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RightHealth, a medical and health-related resource that provides a comprehensive collection of content, videos, photos, community commentary and more, has today launched a brand new feature on their DailyDose blog. Starting today and following on every Monday, Dr. Steven Chang will be answering questions from the community in his “Ask the Doctor” column.  All you have to do is submit your question to dailydose@righthealth.com.

The first question from reader Mark is shown below.  Who needs Dr. Oz or your The Doctors when we have Dr. Chang in the house!

QThe cardiologist who recently examined President Obama, an admitted occasional smoker, told the Commander in Chief that although he received a clean bill of health, he’s still at risk for heart disease because he is a smoker in a high-stress job. Does smoking less frequently or just occasionally reduce the health risks for smokers?

ASmoking accounts for over 400 thousand deaths annually in the United States, mostly in the form of lung cancer, stroke, and coronary heart disease. In fact, smoking increases every kind of cancer risk with 80% of lung cancers linked to smoking. It doesn’t matter if you smoke only one cigarette a day or one pack a day. The act of smoking will increase your risk of these diseases. We also know there is a clear link between second hand smoke and cardiovascular disease. Approximately 23 to 70 thousand premature deaths occur each year in the U.S. because of second hand smoke.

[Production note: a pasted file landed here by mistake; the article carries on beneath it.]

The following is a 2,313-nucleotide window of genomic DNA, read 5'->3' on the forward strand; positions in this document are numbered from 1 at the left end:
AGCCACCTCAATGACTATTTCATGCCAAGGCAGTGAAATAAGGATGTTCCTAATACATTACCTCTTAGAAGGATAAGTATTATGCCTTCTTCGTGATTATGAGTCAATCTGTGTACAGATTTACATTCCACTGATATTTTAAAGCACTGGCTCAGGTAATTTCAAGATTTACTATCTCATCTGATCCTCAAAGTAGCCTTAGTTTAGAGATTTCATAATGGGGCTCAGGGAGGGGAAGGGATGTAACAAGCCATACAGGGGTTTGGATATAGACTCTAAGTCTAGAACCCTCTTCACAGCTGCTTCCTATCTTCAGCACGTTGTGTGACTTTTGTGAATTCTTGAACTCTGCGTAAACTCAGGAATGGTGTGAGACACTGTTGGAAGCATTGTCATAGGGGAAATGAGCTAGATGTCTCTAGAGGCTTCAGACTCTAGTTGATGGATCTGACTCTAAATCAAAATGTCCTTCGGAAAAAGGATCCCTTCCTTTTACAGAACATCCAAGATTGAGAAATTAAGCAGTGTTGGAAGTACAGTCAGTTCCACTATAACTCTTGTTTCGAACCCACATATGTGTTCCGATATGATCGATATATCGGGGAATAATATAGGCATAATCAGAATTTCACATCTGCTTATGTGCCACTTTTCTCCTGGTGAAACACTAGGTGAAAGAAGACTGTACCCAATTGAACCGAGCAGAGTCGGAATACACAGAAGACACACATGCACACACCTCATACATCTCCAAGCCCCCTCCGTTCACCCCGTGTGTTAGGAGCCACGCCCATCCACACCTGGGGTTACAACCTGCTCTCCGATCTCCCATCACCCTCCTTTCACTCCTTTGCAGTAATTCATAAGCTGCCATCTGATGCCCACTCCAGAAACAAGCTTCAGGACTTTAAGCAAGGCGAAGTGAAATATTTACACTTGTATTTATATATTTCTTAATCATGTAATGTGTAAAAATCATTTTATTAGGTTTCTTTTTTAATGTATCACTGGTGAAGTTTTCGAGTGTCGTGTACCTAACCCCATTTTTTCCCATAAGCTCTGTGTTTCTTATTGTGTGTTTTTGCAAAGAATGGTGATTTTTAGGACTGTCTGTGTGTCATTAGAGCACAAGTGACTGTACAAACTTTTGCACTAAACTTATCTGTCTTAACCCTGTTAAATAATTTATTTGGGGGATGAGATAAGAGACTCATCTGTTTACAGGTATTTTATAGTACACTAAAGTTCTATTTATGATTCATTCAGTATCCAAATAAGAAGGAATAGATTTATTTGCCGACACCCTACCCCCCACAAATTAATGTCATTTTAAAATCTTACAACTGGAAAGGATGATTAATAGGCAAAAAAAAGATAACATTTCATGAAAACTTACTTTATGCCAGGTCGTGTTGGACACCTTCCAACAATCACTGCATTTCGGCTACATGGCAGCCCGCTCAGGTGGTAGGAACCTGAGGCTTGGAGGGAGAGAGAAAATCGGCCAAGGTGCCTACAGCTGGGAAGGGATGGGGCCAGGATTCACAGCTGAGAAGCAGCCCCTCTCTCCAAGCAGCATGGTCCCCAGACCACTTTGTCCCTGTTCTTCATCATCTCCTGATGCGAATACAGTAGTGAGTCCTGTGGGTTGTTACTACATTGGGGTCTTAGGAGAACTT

Does smoking less reduce health risks? The answer is yes. If you smoke three packs a day as opposed to one pack a day, you do have more of a risk for heart disease.  But it’s not until you quit smoking do you see some amazing results. Here’s what we know:

  • At 20 minutes after quitting your blood pressure decreases and the body temperature of your hands and feet increase, due to improved circulation.
  • At 24 hours you begin to see a decrease in heart attack risk.
  • At 48 hours your senses of smell and taste improve and nerve endings actually begin to regrow!
  • After 1 year your risk of coronary heart disease drops by 50%.
  • After 5-15 years your stroke risk drops by 50%.
  • After 10 years your risk of lung cancer drops by 50%.
  • After 15 years your risk of coronary heart disease and death rate returns to the same level as those who never smoked.

Posted via web from Consort Partners